The Boeing 707.

If you’re younger than 50, the numbers and apparent carnage that I’m presenting next will shock you. Even those older readers may not recall the high frequency of airliner crashes during the years noted. Judged by today’s standards, these numbers don’t represent a safe industry. But as someone who lived through this period, most of the public rationalized the risk/reward and decided that both the benefits and sense of adventure were worth it. And, they turned out to be correct. This same pattern was occurring worldwide as were regular hijackings and occasional bombings.

I’ve researched the US crash history by both the year and type of passenger jetliner involved. The number of crashes and the type of jet aircraft are in parentheses. Fatal propeller-driven aircraft are noted in italicized brackets. Example: In 1967, there were a staggering 7 jetliner crashes and no propeller driven crashes.

1959 — The 1st Boeing 707 crash + [7]

1960 — No jet issues + [7] The 1st use of a flight recorder.

1961–707 (1) + [5]

1962 –707 (3) + [3]

1963–707 (1) / 720 + [2]

1964–707 (1) / F27 (2) / DC-8 (1) + [3]

1965–707 (2) / 727 (3) + [2]

1966 — BAC One-Eleven (1) / DC-9 (1) + [1]

1967 — DC-8 (1) / DC-9 (1) / F-27 (1) / BAC One-Eleven (1) / 727 (1) / 707 (1) / Convair 880 (1) + [0]

1968 — DC-9 (1) / DC-8 (1) / F227 (1) / F27 (1) + [5]

1969–727 (1) / DC-9 (1) / F227 (1) + [1]

1970–DC-9 (2) / DC-8 (3) + [1]

1971 — DC-9 (1) / 747 (1) / 727 (1) + [1]

1972 — F27 (1) / DC-9 (2) / DC-10 (1) / 737 (1) / L-1011 (1) + [3]

1973 — FH-227 (1) / DC-9 (1) / 707 (2) / DC-63 (1) / DC-10 (1) + [1]

1974 — DC-9 (1) / 727 (2) + [1]

1975–727 (1) / F27 (1) / DC-10 (1) + [1]

1976–1st year with no major US crashes

1977 — DC-8 (1) + [2]

1978 — DC-10 (1) / 727 (2) / DC-8 (1) + [1]

1979 — DC-10 (1) + [0]

1980 —No jet issues + [1]

1981 — L-1011 (1) + [0]

1982–737 (1) / DC-10 (1) / 727 (1) + [0]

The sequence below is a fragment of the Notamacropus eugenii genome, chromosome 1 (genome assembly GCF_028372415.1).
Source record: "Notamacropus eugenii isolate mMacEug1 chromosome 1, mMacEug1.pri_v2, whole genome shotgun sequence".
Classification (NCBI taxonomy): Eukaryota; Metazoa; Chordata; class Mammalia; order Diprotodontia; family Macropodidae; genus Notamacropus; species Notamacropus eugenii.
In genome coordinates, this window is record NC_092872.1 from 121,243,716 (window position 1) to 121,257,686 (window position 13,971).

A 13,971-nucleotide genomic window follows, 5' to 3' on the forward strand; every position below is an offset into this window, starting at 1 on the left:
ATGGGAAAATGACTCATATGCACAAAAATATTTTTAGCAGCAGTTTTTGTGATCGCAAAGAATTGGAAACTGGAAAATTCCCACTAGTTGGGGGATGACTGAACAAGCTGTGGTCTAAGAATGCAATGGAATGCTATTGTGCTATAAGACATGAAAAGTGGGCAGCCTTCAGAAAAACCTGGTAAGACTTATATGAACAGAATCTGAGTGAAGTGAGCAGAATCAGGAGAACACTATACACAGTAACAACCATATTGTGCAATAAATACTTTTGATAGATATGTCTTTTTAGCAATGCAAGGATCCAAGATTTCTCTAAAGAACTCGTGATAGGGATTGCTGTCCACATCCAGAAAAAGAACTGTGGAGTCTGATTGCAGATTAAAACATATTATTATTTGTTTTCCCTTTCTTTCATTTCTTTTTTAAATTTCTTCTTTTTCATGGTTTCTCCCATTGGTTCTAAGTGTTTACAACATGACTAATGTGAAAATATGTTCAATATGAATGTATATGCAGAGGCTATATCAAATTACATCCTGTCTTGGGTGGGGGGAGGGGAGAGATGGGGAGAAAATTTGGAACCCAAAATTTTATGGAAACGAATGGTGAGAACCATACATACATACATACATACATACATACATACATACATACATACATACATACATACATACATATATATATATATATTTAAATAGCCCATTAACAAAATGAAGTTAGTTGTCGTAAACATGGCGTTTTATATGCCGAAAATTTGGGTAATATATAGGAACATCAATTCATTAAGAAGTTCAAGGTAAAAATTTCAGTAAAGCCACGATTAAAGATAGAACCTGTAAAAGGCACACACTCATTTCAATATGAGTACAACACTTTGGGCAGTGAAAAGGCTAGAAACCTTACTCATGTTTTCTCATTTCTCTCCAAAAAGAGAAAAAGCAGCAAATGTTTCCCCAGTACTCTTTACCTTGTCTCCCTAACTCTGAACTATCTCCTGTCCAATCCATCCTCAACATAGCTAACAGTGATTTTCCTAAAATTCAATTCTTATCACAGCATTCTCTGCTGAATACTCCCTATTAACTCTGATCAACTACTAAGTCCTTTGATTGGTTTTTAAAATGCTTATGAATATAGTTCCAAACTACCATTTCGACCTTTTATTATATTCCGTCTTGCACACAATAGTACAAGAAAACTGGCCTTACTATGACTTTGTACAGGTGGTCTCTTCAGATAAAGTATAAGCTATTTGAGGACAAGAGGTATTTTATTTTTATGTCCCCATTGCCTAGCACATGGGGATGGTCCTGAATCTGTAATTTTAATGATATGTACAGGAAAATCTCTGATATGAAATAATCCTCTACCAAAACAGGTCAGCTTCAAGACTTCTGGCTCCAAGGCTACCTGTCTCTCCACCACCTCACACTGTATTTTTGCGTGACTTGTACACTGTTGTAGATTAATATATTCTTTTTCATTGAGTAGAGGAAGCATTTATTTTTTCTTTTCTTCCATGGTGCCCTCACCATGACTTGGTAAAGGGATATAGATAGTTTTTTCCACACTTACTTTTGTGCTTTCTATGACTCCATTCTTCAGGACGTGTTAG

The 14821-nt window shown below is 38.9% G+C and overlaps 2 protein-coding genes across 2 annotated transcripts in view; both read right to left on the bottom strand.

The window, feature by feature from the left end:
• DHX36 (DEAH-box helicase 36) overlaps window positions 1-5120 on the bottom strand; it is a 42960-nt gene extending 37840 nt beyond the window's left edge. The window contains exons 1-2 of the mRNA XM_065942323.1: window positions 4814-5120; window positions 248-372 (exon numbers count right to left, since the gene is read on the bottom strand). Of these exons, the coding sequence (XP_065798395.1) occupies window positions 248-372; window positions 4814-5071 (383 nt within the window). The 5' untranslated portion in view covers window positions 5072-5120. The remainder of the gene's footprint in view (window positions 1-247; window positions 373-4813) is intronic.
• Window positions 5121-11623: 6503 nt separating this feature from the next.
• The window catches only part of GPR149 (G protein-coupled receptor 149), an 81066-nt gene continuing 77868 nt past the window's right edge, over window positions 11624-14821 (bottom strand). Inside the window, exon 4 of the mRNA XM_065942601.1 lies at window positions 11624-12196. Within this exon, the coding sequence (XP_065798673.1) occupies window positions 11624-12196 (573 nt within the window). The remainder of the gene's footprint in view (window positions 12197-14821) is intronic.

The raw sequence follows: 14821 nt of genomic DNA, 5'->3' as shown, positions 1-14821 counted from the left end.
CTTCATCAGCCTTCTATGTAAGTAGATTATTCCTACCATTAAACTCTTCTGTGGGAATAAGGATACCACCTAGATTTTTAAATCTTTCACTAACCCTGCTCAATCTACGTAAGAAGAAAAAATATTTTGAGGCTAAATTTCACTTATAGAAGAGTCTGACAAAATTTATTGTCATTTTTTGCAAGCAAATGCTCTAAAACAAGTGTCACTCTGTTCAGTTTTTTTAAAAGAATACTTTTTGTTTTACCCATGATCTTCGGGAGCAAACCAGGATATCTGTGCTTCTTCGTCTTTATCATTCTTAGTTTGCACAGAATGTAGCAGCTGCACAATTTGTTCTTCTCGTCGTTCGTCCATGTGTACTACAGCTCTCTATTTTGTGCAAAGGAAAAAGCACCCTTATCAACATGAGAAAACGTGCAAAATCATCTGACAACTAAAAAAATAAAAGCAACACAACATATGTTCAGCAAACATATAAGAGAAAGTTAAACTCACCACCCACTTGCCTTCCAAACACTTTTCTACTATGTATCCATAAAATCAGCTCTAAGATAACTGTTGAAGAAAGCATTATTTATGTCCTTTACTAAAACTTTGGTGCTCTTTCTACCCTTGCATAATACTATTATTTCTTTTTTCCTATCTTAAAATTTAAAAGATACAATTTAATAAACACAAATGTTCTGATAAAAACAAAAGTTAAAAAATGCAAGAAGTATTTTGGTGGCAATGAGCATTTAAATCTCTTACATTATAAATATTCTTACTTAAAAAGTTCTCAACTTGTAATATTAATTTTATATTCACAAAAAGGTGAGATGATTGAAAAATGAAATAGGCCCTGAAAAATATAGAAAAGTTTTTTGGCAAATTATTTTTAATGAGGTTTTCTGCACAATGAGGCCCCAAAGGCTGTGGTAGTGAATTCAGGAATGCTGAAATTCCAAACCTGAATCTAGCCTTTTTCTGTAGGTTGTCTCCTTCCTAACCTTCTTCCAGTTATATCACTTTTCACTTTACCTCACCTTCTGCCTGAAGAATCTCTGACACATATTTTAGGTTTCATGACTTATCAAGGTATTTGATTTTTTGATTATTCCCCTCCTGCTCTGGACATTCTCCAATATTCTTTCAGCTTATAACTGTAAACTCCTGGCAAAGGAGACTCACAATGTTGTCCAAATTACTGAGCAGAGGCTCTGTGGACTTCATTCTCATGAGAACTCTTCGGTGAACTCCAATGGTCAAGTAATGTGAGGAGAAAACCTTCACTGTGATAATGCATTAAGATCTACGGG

1983 — DC-8 (1) / DC-9 (1) + [1]

1984 — No jet issues + [0]

1985 — L-188 (1) / L-1011 (1) / DC-9 (1) + [2]

1986 — No jet issues + [0]

1987 — MD-82 (1) / DC-9 (1) + [1]

1988–737 (1) / 727 (1) + [2]

1989–747 (1) / DC-9 (1) / DC-10 (1) / 737 (1) + [1]

1990–707 (1) / 727 (1) + [0]

1991–737 (2) / DC-9 (1) + [2]

1992 — DC-8 (1) / F-28 (1) / L-1011 (1) + [2]

1993 —No jet issues + [1]

1994 — DC-9 (1) / 737 (1) + [2]

1995 — DC-8 (1) / MD-83 (1) / 747 (1) + [1]

1996 — DC-9 (1) / MD-88 (1) / 747 (1) / DC-8 (1) + [1]

1997 — MD-11 (1) / DC-8 (1) + [1]

1998 — No jet issues + [1]

1999 — MD-82 (1) + [0]

Source: Wikipedia https://en.wikipedia.org/wiki/List_of_accidents_and_incidents_involving_commercial_aircraft

This chart illustrates the impressive global progress the avaiation industry has made since the 1970’s. Keep in mind that annual passenger numbers were roughly 170k in the early 1970’s compared with 853 million in 2022.

This final slide provides a comparison of Boeing and Airbus’s backlog and shipments for May 2023. We have these 2 great companies to thank for the incredible quality performance we all enjoy today.

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Rick Margin

A curious guy interested in both understanding & writing about meaningful issues. Email @ ric62551@gmail.com. Join in at https://medium.com/@ric625